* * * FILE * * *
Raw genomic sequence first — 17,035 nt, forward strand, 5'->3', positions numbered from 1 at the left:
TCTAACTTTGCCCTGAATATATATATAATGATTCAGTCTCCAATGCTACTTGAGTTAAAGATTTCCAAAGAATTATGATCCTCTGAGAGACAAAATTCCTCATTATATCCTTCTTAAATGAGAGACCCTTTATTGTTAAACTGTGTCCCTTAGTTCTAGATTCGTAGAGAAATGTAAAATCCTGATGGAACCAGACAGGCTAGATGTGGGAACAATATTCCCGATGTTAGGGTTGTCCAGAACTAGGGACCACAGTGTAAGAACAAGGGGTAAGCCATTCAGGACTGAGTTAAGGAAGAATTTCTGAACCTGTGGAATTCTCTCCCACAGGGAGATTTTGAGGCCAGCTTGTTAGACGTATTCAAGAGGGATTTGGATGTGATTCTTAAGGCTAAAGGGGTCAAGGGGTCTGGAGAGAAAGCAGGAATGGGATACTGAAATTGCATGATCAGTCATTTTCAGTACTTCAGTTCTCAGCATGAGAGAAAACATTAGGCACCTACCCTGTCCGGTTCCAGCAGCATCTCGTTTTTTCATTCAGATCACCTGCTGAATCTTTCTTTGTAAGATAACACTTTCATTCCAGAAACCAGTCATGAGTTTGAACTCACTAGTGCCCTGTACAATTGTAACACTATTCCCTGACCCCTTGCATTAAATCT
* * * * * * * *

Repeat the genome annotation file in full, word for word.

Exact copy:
Raw genomic sequence first — 17,035 nt, forward strand, 5'->3', positions numbered from 1 at the left:
TCTAACTTTGCCCTGAATATATATATAATGATTCAGTCTCCAATGCTACTTGAGTTAAAGATTTCCAAAGAATTATGATCCTCTGAGAGACAAAATTCCTCATTATATCCTTCTTAAATGAGAGACCCTTTATTGTTAAACTGTGTCCCTTAGTTCTAGATTCGTAGAGAAATGTAAAATCCTGATGGAACCAGACAGGCTAGATGTGGGAACAATATTCCCGATGTTAGGGTTGTCCAGAACTAGGGACCACAGTGTAAGAACAAGGGGTAAGCCATTCAGGACTGAGTTAAGGAAGAATTTCTGAACCTGTGGAATTCTCTCCCACAGGGAGATTTTGAGGCCAGCTTGTTAGACGTATTCAAGAGGGATTTGGATGTGATTCTTAAGGCTAAAGGGGTCAAGGGGTCTGGAGAGAAAGCAGGAATGGGATACTGAAATTGCATGATCAGTCATTTTCAGTACTTCAGTTCTCAGCATGAGAGAAAACATTAGGCACCTACCCTGTCCGGTTCCAGCAGCATCTCGTTTTTTCATTCAGATCACCTGCTGAATCTTTCTTTGTAAGATAACACTTTCATTCCAGAAACCAGTCATGAGTTTGAACTCACTAGTGCCCTGTACAATTGTAACACTATTCCCTGACCCCTTGCATTAAATCT